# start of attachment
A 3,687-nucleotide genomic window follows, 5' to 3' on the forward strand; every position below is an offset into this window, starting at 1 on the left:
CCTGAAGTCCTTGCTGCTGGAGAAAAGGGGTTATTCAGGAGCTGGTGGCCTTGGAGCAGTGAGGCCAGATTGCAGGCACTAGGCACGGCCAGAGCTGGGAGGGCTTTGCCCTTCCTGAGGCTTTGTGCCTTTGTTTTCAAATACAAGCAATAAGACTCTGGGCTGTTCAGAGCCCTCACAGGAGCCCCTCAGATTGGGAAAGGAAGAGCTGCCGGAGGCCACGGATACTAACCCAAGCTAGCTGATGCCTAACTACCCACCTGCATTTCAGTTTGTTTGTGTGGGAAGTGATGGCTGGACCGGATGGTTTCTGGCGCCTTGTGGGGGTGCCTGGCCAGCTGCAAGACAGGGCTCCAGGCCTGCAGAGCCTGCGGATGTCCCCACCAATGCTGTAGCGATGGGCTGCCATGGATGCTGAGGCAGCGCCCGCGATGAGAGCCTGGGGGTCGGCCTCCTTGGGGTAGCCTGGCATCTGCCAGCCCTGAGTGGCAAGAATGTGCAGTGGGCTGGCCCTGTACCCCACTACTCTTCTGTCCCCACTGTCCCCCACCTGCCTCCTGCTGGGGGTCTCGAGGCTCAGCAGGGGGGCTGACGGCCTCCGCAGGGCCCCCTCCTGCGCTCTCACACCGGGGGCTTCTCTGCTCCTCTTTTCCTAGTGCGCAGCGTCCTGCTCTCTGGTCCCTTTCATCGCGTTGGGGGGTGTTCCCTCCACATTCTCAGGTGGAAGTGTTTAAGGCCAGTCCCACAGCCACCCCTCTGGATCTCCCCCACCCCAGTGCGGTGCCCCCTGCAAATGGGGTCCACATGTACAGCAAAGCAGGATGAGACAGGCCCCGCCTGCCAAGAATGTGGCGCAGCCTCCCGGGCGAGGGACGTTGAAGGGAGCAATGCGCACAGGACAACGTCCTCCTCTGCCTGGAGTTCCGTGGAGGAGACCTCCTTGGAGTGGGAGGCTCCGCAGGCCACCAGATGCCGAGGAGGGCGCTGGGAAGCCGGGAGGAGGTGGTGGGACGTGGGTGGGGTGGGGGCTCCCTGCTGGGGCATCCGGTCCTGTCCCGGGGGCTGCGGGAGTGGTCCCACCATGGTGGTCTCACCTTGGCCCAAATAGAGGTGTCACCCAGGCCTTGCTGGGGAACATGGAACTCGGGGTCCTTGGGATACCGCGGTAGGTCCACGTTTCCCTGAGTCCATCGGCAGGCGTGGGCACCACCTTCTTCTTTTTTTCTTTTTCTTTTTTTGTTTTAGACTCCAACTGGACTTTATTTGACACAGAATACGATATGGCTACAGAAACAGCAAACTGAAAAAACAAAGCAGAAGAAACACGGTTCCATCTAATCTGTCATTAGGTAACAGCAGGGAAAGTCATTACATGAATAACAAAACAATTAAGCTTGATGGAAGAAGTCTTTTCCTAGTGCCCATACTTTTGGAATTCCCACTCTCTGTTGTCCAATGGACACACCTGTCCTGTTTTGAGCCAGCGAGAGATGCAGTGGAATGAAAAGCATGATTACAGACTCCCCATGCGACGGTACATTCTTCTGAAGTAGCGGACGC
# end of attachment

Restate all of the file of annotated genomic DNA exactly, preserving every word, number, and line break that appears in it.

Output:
A 3,687-nucleotide genomic window follows, 5' to 3' on the forward strand; every position below is an offset into this window, starting at 1 on the left:
CCTGAAGTCCTTGCTGCTGGAGAAAAGGGGTTATTCAGGAGCTGGTGGCCTTGGAGCAGTGAGGCCAGATTGCAGGCACTAGGCACGGCCAGAGCTGGGAGGGCTTTGCCCTTCCTGAGGCTTTGTGCCTTTGTTTTCAAATACAAGCAATAAGACTCTGGGCTGTTCAGAGCCCTCACAGGAGCCCCTCAGATTGGGAAAGGAAGAGCTGCCGGAGGCCACGGATACTAACCCAAGCTAGCTGATGCCTAACTACCCACCTGCATTTCAGTTTGTTTGTGTGGGAAGTGATGGCTGGACCGGATGGTTTCTGGCGCCTTGTGGGGGTGCCTGGCCAGCTGCAAGACAGGGCTCCAGGCCTGCAGAGCCTGCGGATGTCCCCACCAATGCTGTAGCGATGGGCTGCCATGGATGCTGAGGCAGCGCCCGCGATGAGAGCCTGGGGGTCGGCCTCCTTGGGGTAGCCTGGCATCTGCCAGCCCTGAGTGGCAAGAATGTGCAGTGGGCTGGCCCTGTACCCCACTACTCTTCTGTCCCCACTGTCCCCCACCTGCCTCCTGCTGGGGGTCTCGAGGCTCAGCAGGGGGGCTGACGGCCTCCGCAGGGCCCCCTCCTGCGCTCTCACACCGGGGGCTTCTCTGCTCCTCTTTTCCTAGTGCGCAGCGTCCTGCTCTCTGGTCCCTTTCATCGCGTTGGGGGGTGTTCCCTCCACATTCTCAGGTGGAAGTGTTTAAGGCCAGTCCCACAGCCACCCCTCTGGATCTCCCCCACCCCAGTGCGGTGCCCCCTGCAAATGGGGTCCACATGTACAGCAAAGCAGGATGAGACAGGCCCCGCCTGCCAAGAATGTGGCGCAGCCTCCCGGGCGAGGGACGTTGAAGGGAGCAATGCGCACAGGACAACGTCCTCCTCTGCCTGGAGTTCCGTGGAGGAGACCTCCTTGGAGTGGGAGGCTCCGCAGGCCACCAGATGCCGAGGAGGGCGCTGGGAAGCCGGGAGGAGGTGGTGGGACGTGGGTGGGGTGGGGGCTCCCTGCTGGGGCATCCGGTCCTGTCCCGGGGGCTGCGGGAGTGGTCCCACCATGGTGGTCTCACCTTGGCCCAAATAGAGGTGTCACCCAGGCCTTGCTGGGGAACATGGAACTCGGGGTCCTTGGGATACCGCGGTAGGTCCACGTTTCCCTGAGTCCATCGGCAGGCGTGGGCACCACCTTCTTCTTTTTTTCTTTTTCTTTTTTTGTTTTAGACTCCAACTGGACTTTATTTGACACAGAATACGATATGGCTACAGAAACAGCAAACTGAAAAAACAAAGCAGAAGAAACACGGTTCCATCTAATCTGTCATTAGGTAACAGCAGGGAAAGTCATTACATGAATAACAAAACAATTAAGCTTGATGGAAGAAGTCTTTTCCTAGTGCCCATACTTTTGGAATTCCCACTCTCTGTTGTCCAATGGACACACCTGTCCTGTTTTGAGCCAGCGAGAGATGCAGTGGAATGAAAAGCATGATTACAGACTCCCCATGCGACGGTACATTCTTCTGAAGTAGCGGACGC